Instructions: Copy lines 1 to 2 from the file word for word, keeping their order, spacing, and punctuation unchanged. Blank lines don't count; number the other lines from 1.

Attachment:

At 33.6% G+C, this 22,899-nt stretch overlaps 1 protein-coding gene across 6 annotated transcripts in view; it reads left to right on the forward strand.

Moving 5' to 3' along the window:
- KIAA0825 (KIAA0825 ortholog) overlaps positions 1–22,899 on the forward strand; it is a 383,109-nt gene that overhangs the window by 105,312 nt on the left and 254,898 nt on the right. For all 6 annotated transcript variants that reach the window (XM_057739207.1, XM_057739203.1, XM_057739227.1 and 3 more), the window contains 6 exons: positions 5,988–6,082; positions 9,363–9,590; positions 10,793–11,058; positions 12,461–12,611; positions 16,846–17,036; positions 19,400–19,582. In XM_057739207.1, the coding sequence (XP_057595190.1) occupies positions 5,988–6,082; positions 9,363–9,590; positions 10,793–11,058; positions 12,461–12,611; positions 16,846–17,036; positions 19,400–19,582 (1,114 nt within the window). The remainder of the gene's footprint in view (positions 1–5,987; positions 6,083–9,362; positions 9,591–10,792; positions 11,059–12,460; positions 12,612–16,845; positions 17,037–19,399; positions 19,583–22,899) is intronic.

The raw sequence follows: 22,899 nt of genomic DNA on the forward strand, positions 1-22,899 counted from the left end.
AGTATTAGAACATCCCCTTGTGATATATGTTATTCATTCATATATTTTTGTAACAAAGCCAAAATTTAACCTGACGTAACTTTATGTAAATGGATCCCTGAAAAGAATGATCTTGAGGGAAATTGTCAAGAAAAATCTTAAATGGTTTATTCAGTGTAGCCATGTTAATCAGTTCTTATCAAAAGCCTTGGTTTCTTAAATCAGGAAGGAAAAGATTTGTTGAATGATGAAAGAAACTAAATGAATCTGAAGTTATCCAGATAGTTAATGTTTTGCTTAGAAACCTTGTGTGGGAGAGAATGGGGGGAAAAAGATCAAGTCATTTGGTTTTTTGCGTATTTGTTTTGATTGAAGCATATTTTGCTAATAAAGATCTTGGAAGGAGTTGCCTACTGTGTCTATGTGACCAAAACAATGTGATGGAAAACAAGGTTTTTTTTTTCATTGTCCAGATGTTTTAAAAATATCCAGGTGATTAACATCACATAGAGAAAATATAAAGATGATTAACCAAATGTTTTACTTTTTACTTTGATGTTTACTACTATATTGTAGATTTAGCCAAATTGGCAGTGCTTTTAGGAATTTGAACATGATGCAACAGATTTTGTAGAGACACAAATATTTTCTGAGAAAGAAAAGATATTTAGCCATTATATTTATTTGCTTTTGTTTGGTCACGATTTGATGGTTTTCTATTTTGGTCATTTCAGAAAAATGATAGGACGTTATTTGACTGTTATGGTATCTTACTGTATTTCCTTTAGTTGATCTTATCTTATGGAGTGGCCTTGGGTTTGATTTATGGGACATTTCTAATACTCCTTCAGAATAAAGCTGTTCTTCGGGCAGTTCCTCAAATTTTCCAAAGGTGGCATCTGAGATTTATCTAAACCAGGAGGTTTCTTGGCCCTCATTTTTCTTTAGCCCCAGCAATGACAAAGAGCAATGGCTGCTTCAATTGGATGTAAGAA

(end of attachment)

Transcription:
At 33.6% G+C, this 22,899-nt stretch overlaps 1 protein-coding gene across 6 annotated transcripts in view; it reads left to right on the forward strand.

Moving 5' to 3' along the window: